The
Ingredient
Directory

Flour, water, salt, yeast (baker’s or natural). A handful of elements creates endless variety. Where do we start and how do we grow as bakers? We learn about ingredients. Full of possibilities. Bakers are sourcing flavorful and nutrient-rich ingredients from small farmers and millers around the world, and milling them at home for the freshest bread. What are they and how do we use them? We explore ingredients to help us bake healthier and more flavorful bread for our families, friends and communities.

As a daily baker, Jim Challenger is constantly discovering and evaluating new ingredients to bring to his bread. The Ingredient Directory is our place for learning about all the elements that we can bring to our collective baking.

EXPLORE INGREDIENTS

Reach out to us at learn@challengerbreadware.com and tell us about your adventures in ingredients. We’ll share our ideas and yours, and we’ll all bake this world a better place.

Why are Grains Important?

Bread is all about flavor along with texture, nutrition, and even fiber content. Artisan bakers are always searching for ways to improve their breads. It used to be that you’d go to the grocery store to purchase all-purpose, bread, cake, or pastry flour depending on what you wanted to bake.

The world is changing, and it’s changed. You can now buy flours and grains that are known by their variety names (e.g. Rouge de Bordeaux, Turkey Red, Yecora Rojo). If you’re chasing more flavor in your baking, then you want to start becoming familiar with all the varieties of wheat (cereals) that are being grown by small farmers all over the world.

Understanding Grains

Grains used in baking bread all fall into a category known as cereals because these grains have been bred for consumption. There are a large number of grains that are used by bread bakers: barley, corn, emmer, and even rice. It is the kernels of these grains that can be ground into flours or sprouted and used when you make bread. Each kernel consists of three main parts:

Germ

This is the part of the kernel that contains the proteins, oils, vitamins (E and B), and enzymes. The germ is also the part of the kernel that contains fats, which means this is the part of the kernel that can cause flour to go rancid. It’s only 2.5% of the kernel, so it’s often removed for this reason.

Bran

The bran is the fibrous outer coating of the kernel that encases the seed. It’s there to protect what’s inside from pests and diseases. It contains most of the fiber and vitamins including B, iron, magnesium, and zinc. In all wheat varieties, the bran is 14% of the kernel. It contributes a tremendous amount of flavor to your flour.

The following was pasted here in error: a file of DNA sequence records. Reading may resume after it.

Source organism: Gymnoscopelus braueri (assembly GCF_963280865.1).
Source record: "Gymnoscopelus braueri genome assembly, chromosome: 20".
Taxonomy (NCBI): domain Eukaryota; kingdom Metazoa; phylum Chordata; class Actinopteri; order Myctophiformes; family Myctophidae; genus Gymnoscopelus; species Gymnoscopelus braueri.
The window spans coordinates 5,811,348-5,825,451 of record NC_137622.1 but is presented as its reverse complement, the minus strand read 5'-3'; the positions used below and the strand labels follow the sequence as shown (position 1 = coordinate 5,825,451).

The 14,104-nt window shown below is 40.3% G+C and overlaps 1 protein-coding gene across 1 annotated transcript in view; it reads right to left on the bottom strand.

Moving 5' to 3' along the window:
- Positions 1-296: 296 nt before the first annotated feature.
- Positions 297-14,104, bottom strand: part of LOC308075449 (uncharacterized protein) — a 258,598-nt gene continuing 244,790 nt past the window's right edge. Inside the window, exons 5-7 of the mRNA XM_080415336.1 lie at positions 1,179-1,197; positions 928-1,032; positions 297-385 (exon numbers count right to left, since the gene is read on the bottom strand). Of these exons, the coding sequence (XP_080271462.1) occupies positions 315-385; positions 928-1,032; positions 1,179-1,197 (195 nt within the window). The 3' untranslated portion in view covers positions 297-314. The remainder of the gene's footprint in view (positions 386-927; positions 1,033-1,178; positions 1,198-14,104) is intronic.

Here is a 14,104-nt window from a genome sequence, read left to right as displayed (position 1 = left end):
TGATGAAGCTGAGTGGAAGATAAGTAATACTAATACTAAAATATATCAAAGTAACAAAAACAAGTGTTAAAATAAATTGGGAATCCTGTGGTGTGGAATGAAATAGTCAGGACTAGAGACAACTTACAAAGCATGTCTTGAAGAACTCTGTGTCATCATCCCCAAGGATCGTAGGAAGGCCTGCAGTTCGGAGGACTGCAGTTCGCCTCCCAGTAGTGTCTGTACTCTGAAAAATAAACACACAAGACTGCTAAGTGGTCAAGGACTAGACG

Endosperm

The endosperm contains both starch and protein, and it makes up the rest of the kernel (around 75%-83%). There is almost no flavor in the endosperm.

Although there are more and more people with “tolerance problems,” whole grains are full of nutrition including all three macronutrients: carbohydrates, proteins, and fats. They also contain many healthful minerals including calcium, copper, iron, magnesium, phosphorous, potassium, selenium, and zinc. You have to be more aware when you purchase flour because many of the store-bought brands have removed all these minerals and tried to add them back in which is just not the same thing.

Unsifted flour is what we call Whole Wheat. An extracted flour has been sifted to eliminate some or all of the bran and germ. White flour is pure endosperm and basically flavorless.

Protein Levels

It’s important for bakers to understand protein levels in the flours that they use. Proteins determine the characteristics and quality of the loaf of bread that you’re baking. The gluten network that bakers refer to is formed when wheat’s two main proteins (glutenin and gliaden) are combined with water. Bakers today shoot for 11%-13% protein levels to give their loaves good volume and texture.

There are many factors that influence the protein levels in wheat when it’s being grown, and most large mills will blend various wheats to get to the protein level they want in the flour that they sell. Home millers can also do this at home using tabletop grain mills.

Hard wheat generally has a higher protein level than soft wheat. A higher protein levels gives your dough more elasticity which is great for making breads, but not so great when making pastries. Hard red wheat is generally preferred by bread bakers.

List of Grains & Other Bread Ingredients

There are many different grains used in making bread, and it’s flavorful, fun, and nutritious to use different ones in the breads that you make. Each one is a little different, and in most cases, you can use them in small amount (less than 5%), and it won’t make your dough so different that your bread won’t bake up as planned.

Where to Buy Grains & Flours

We’ve started our list close to home, in the US. We’ll continue to expand it to include sources for grains and flours around the world. We’d love your help. Share your favorite mills and farms, in any country, and together we’ll build a list to help bakers source quality ingredients — and support small farms and mills worldwide. Send us a message with your suggestions to learn@challengerbreadware.com.